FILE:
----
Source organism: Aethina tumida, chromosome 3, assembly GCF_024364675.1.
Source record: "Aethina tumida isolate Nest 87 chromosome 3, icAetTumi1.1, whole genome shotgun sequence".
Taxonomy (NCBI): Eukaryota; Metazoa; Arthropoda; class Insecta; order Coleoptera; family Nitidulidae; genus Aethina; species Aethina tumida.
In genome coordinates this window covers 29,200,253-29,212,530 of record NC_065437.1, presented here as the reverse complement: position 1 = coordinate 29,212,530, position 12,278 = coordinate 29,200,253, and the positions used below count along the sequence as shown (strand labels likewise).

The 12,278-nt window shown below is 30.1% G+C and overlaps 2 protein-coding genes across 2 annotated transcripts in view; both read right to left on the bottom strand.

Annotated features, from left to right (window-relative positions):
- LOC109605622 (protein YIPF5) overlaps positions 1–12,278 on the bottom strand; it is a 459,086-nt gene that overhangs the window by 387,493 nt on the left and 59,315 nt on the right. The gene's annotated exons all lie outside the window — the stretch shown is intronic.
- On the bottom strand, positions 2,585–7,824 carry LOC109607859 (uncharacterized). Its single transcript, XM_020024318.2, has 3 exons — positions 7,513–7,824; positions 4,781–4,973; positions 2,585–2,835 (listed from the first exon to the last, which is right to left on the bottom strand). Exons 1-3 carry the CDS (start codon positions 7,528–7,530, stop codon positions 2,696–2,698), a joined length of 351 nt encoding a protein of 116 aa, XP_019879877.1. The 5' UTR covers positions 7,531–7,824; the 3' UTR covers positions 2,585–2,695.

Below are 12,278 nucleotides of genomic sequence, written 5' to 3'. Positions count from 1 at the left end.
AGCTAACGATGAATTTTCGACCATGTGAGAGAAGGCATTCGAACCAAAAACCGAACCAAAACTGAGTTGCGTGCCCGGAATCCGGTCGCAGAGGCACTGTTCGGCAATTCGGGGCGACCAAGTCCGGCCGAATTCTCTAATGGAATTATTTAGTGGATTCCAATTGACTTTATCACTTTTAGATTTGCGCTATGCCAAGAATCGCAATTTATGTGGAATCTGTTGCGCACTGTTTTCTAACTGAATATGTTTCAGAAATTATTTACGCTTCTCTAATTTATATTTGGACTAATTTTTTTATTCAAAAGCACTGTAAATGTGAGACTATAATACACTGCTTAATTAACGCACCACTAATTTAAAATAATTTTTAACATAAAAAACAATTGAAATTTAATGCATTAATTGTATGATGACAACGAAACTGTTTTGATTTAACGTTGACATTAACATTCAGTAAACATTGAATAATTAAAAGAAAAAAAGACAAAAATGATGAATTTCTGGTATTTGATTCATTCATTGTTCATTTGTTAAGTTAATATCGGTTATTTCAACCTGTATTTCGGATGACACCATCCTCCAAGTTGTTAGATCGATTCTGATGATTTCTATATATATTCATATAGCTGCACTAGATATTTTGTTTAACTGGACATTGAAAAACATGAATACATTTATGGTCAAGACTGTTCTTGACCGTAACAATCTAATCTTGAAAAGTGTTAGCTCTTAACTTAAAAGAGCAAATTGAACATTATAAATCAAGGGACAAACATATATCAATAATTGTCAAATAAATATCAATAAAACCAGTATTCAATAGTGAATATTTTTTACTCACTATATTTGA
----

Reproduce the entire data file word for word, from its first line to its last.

Source organism: Aethina tumida, chromosome 3, assembly GCF_024364675.1.
Source record: "Aethina tumida isolate Nest 87 chromosome 3, icAetTumi1.1, whole genome shotgun sequence".
Taxonomy (NCBI): Eukaryota; Metazoa; Arthropoda; class Insecta; order Coleoptera; family Nitidulidae; genus Aethina; species Aethina tumida.
In genome coordinates this window covers 29,200,253-29,212,530 of record NC_065437.1, presented here as the reverse complement: position 1 = coordinate 29,212,530, position 12,278 = coordinate 29,200,253, and the positions used below count along the sequence as shown (strand labels likewise).

The 12,278-nt window shown below is 30.1% G+C and overlaps 2 protein-coding genes across 2 annotated transcripts in view; both read right to left on the bottom strand.

Annotated features, from left to right (window-relative positions):
- LOC109605622 (protein YIPF5) overlaps positions 1–12,278 on the bottom strand; it is a 459,086-nt gene that overhangs the window by 387,493 nt on the left and 59,315 nt on the right. The gene's annotated exons all lie outside the window — the stretch shown is intronic.
- On the bottom strand, positions 2,585–7,824 carry LOC109607859 (uncharacterized). Its single transcript, XM_020024318.2, has 3 exons — positions 7,513–7,824; positions 4,781–4,973; positions 2,585–2,835 (listed from the first exon to the last, which is right to left on the bottom strand). Exons 1-3 carry the CDS (start codon positions 7,528–7,530, stop codon positions 2,696–2,698), a joined length of 351 nt encoding a protein of 116 aa, XP_019879877.1. The 5' UTR covers positions 7,531–7,824; the 3' UTR covers positions 2,585–2,695.

Below are 12,278 nucleotides of genomic sequence, written 5' to 3'. Positions count from 1 at the left end.
AGCTAACGATGAATTTTCGACCATGTGAGAGAAGGCATTCGAACCAAAAACCGAACCAAAACTGAGTTGCGTGCCCGGAATCCGGTCGCAGAGGCACTGTTCGGCAATTCGGGGCGACCAAGTCCGGCCGAATTCTCTAATGGAATTATTTAGTGGATTCCAATTGACTTTATCACTTTTAGATTTGCGCTATGCCAAGAATCGCAATTTATGTGGAATCTGTTGCGCACTGTTTTCTAACTGAATATGTTTCAGAAATTATTTACGCTTCTCTAATTTATATTTGGACTAATTTTTTTATTCAAAAGCACTGTAAATGTGAGACTATAATACACTGCTTAATTAACGCACCACTAATTTAAAATAATTTTTAACATAAAAAACAATTGAAATTTAATGCATTAATTGTATGATGACAACGAAACTGTTTTGATTTAACGTTGACATTAACATTCAGTAAACATTGAATAATTAAAAGAAAAAAAGACAAAAATGATGAATTTCTGGTATTTGATTCATTCATTGTTCATTTGTTAAGTTAATATCGGTTATTTCAACCTGTATTTCGGATGACACCATCCTCCAAGTTGTTAGATCGATTCTGATGATTTCTATATATATTCATATAGCTGCACTAGATATTTTGTTTAACTGGACATTGAAAAACATGAATACATTTATGGTCAAGACTGTTCTTGACCGTAACAATCTAATCTTGAAAAGTGTTAGCTCTTAACTTAAAAGAGCAAATTGAACATTATAAATCAAGGGACAAACATATATCAATAATTGTCAAATAAATATCAATAAAACCAGTATTCAATAGTGAATATTTTTTACTCACTATATTTGA